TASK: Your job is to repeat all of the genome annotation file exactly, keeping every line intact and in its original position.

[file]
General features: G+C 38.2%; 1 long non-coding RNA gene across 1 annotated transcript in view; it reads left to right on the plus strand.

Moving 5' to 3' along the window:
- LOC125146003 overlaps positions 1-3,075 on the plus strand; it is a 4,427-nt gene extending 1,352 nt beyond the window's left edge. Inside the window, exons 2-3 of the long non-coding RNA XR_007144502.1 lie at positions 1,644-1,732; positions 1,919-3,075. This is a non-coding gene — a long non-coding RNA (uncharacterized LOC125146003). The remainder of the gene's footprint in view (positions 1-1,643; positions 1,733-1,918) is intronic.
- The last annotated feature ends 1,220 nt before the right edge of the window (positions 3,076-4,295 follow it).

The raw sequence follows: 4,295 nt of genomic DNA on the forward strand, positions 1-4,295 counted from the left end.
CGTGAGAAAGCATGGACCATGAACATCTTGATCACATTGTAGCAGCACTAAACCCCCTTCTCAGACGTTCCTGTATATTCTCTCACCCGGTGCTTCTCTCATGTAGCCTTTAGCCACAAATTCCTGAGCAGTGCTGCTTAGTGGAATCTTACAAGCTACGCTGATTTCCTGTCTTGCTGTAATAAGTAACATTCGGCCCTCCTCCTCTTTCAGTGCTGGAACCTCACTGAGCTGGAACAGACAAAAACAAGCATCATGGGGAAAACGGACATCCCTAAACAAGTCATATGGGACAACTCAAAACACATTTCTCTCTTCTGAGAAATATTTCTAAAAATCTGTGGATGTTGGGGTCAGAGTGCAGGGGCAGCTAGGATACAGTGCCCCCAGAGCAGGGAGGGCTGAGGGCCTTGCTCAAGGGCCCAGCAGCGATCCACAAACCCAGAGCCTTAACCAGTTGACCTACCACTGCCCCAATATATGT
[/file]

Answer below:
General features: G+C 38.2%; 1 long non-coding RNA gene across 1 annotated transcript in view; it reads left to right on the plus strand.

Moving 5' to 3' along the window:
- LOC125146003 overlaps positions 1-3,075 on the plus strand; it is a 4,427-nt gene extending 1,352 nt beyond the window's left edge. Inside the window, exons 2-3 of the long non-coding RNA XR_007144502.1 lie at positions 1,644-1,732; positions 1,919-3,075. This is a non-coding gene — a long non-coding RNA (uncharacterized LOC125146003). The remainder of the gene's footprint in view (positions 1-1,643; positions 1,733-1,918) is intronic.
- The last annotated feature ends 1,220 nt before the right edge of the window (positions 3,076-4,295 follow it).

The raw sequence follows: 4,295 nt of genomic DNA on the forward strand, positions 1-4,295 counted from the left end.
CGTGAGAAAGCATGGACCATGAACATCTTGATCACATTGTAGCAGCACTAAACCCCCTTCTCAGACGTTCCTGTATATTCTCTCACCCGGTGCTTCTCTCATGTAGCCTTTAGCCACAAATTCCTGAGCAGTGCTGCTTAGTGGAATCTTACAAGCTACGCTGATTTCCTGTCTTGCTGTAATAAGTAACATTCGGCCCTCCTCCTCTTTCAGTGCTGGAACCTCACTGAGCTGGAACAGACAAAAACAAGCATCATGGGGAAAACGGACATCCCTAAACAAGTCATATGGGACAACTCAAAACACATTTCTCTCTTCTGAGAAATATTTCTAAAAATCTGTGGATGTTGGGGTCAGAGTGCAGGGGCAGCTAGGATACAGTGCCCCCAGAGCAGGGAGGGCTGAGGGCCTTGCTCAAGGGCCCAGCAGCGATCCACAAACCCAGAGCCTTAACCAGTTGACCTACCACTGCCCCAATATATGT